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New Contributor I

I was looking at the post placed this week by INTEL on automatic variables.  I did a google search on automatic variables, just to read a bit of background.

I got the following search return from google, › develop › articles › fdiag6754 


But when I click on the link I get a generic introduction page for Intel Software.  


0 Kudos
31 Replies
Black Belt Retired Employee

Intel has been deleting a lot of older pages, redirecting them back to the generic Intel Software page. Because this doesn't result in a 404 (page not found), search engines think the link is still valid. I'm incredibly annoyed that many of the still-valid articles I wrote for IDZ have been quietly deleted, eliminating this "institutional knowledge".  I have the FAQ page I wrote (not linked anymore from this forum, but still there), and at least a third of the links are now dead, so I can no longer refer people to them.

Valued Contributor II

One could take the long view of the classic engineer.  It is working, therefore I need to take it apart and fix it.  

New Contributor III

Many Intel Phi article links do the same. Unless something is wrong, duplicate with no improved discussion, not resolved, or some other reason, why destroy? 

Valued Contributor II

Further reading on automatics yields,

 integer ik
    automatic ik(200)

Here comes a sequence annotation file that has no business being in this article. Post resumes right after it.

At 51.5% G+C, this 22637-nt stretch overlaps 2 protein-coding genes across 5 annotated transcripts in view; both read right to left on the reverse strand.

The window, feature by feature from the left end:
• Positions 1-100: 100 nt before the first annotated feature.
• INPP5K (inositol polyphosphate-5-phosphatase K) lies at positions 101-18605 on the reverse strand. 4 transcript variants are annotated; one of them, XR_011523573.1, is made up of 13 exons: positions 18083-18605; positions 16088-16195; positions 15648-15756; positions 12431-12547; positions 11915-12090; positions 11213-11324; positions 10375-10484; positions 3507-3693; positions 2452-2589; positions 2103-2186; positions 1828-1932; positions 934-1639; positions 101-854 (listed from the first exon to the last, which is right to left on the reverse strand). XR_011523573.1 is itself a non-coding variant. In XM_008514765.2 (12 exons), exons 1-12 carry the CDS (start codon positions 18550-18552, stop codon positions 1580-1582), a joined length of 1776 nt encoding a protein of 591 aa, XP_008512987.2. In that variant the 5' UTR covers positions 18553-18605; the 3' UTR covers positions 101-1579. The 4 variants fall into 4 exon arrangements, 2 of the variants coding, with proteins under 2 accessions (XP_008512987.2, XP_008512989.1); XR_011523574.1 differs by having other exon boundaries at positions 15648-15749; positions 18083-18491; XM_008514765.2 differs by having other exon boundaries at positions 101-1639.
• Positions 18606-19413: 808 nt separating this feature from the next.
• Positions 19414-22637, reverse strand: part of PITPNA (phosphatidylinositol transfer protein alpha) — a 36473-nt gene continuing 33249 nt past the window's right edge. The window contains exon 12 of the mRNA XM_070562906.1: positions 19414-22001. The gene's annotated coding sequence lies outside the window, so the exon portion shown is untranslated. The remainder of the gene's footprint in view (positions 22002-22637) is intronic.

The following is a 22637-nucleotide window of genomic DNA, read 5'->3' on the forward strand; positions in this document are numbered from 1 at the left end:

I can declare and then redeclare it with automatic to an array.  

This is really bizarre.  

it works and the ik(i) values are all set in the Fortran run to -85993940 --   

Black Belt Retired Employee

AUTOMATIC as a keyword is an ancient extension and is now obsolete. In ancient days, all variables were statically allocated, and until Fortran 90, that was a valid implementation choice. Some compilers added the AUTOMATIC keyword to request stack allocation of a variable. Intel Fortran at some point changed so that scalars were allocated on the stack by default, but arrays were still static. You could override this in various ways. 

If a procedure was RECURSIVE, then all variables were, effectively, automatic. Fortran 2018 specifies that procedures are RECURSIVE by default (you can now say NON_RECURSIVE if you want), so AUTOMATIC no longer does anything (unless NON_RECURSIVE). Your array was not "set" to anything - you got whatever happened to be in those memory locations.

Valued Contributor II

Thanks for the long explanation.  

I have found that all the integer variables that I look at, at first creation, come in at -85993940, it is amusing, when you forget to zero out array at the start. I have not checked them all, but on this machine it appears to be a common number.  It is a rather random binary number. 

IFORT the same thing appears to happen with some reals, but with a different number. 

Re automatic, is this why in the latest Intel Fortran manual, the words on automatic are colored green?  

I am loath to turn on the autoset to zero.  


Valued Contributor II


This is a random draw from my current program at the start of the subroutine before I initialize the variables. Sometimes they are not the noted value, particularly with arrays, but by golly gosh there are a lot of them.  This is not random left over garbage, it has to be coming from the compiler?


Doing this:

num = -858993460
write(*,'(z8)') num


Reveals that the number is CCCCCCCC in hexadecimal.  So probably a deliberate choice, perhaps to make it easy to spot in a hex dump. 

Interesting, but we still don't know where it's being set.   I have some vague memory of some compiler or OS that would initialize memory

to the hex pattern that spelled out BADFOOD in a hex dump.

Black Belt

Indeed, CC is the single-byte opcode for the X86 INT3 "breakpoint interrupt" or "trap to debugger", which is used by debuggers. It can be useful for catching instances of data being executed as code, if the OS allows such indiscretions.